A kinder, gentler globalization
Of all the big winners in India, Infosys, the country’s second largest software service company, has been one of the first to embrace the predicament of global haves and have-nots. In a country predicted to become one of the top economic world powers in the next few decades, globalization already has brought enormous change, but in some cases at a price much too dear.
“There is one part of India which is rapidly growing and another part that is being left behind,” said Kris Gopalakrishnan, president and co-founder of Infosys in an interview last year with New York Times chief financial correspondent Floyd Norris. Infosys started a foundation in 1996 that, among many things, is working to aid India’s farmers and the rural poor.
Thirty percent of Indians are illiterate, he said, and more than 30 percent live in poverty.
So while India’s economy is doing extremely well, despite some bumps in the past few months, it’s possible that here at least globalization has created more losers than winners.
Farming, the livelihood of many of India’s rural poor, has taken a beating, for one, as a result of competition in the global market. It’s hard to imagine that a country with the power to shape the world’s economy is having so much difficulty distributing its good fortune.
But it has. So much difficulty that in the past six years alone an estimated 3000 farmers have committed suicide in the southern state of Andhra Pradesh in the face of crippling debt.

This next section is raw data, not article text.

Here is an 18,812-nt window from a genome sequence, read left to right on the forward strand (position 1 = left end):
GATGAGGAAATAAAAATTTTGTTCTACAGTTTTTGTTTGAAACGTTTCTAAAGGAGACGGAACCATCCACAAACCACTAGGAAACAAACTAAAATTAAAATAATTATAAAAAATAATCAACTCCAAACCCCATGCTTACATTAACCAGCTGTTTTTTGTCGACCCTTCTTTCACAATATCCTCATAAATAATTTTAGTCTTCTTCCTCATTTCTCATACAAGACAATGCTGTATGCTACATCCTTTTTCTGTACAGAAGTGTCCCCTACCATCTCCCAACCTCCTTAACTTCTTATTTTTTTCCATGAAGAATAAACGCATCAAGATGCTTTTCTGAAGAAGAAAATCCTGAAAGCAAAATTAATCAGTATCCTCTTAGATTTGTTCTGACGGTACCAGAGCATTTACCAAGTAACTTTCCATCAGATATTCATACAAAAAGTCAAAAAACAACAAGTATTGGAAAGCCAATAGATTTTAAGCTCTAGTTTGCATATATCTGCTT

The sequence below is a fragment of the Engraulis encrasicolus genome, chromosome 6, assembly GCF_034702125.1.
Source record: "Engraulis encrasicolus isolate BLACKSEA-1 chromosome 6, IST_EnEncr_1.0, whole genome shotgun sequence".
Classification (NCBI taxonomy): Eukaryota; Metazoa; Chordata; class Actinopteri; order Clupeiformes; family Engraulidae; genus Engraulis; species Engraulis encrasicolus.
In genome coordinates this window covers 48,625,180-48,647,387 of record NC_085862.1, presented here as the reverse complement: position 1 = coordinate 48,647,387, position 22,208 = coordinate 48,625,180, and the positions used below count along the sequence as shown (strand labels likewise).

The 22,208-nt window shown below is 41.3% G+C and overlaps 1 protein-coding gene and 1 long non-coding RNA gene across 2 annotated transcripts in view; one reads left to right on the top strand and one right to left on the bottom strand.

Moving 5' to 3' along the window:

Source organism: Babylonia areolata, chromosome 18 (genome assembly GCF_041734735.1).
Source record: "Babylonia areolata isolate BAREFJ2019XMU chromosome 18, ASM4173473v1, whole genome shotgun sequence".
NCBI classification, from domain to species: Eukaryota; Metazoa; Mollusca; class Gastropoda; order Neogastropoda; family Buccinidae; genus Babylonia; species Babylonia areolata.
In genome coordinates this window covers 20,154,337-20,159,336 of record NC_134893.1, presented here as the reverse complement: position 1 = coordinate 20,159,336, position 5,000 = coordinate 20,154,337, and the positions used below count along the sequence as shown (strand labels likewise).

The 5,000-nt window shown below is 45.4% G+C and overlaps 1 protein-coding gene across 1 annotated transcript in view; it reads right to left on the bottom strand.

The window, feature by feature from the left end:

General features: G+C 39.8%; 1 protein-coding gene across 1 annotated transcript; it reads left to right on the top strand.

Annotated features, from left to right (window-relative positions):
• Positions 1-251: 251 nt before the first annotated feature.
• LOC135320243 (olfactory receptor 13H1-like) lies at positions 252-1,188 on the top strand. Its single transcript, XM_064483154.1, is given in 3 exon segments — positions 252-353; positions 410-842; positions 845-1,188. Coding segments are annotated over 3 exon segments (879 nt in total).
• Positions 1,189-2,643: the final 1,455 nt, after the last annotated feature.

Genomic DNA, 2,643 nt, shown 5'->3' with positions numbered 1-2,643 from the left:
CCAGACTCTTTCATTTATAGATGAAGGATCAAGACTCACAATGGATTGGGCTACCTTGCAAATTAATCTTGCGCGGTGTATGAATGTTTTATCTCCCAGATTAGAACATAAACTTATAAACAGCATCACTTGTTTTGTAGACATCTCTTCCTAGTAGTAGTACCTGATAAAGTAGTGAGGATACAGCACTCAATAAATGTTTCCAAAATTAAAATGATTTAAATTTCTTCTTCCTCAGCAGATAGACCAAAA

Global food prices have soared out of control, and where Indian farmers originally used their own natural fertilizers, pesticides and seeds to plant crops, they now use the hybrid seeds offered by international companies, seeds alleged to give bigger yields. The problem is the farmers must purchase new seeds every year.
To top it off, Washington’s annual multibillion-dollar subsidies to US farmers have driven down the price of cotton, exacerbating the Indian farmer's already bleak condition.
Former UN Secretary-General and Nobel Peace Prize winner Kofi Annan offered some stirring words at the World Economic Forum in 2001. “We must ensure that the global market is embedded in broadly shared values and practices that reflect global social needs,” he said, “and that all the world's people share the benefits of globalization."
We can all benefit from the entrepreneurial spirit of people like Sridhar Vembu, who found a very unique way to make tens of millions of dollars in revenue while spreading the wealth. Founder and CEO of AdventNet, the company that introduced Zoho, Vembu employs 600 people in Chennai, India, and they're not the universities’ best and brightest. Rather, they're young professionals from diverse socioeconomic backgrounds.
And that includes young people from India's poor high schools. If they’re bright, Vembu says, we train them. And so we should.
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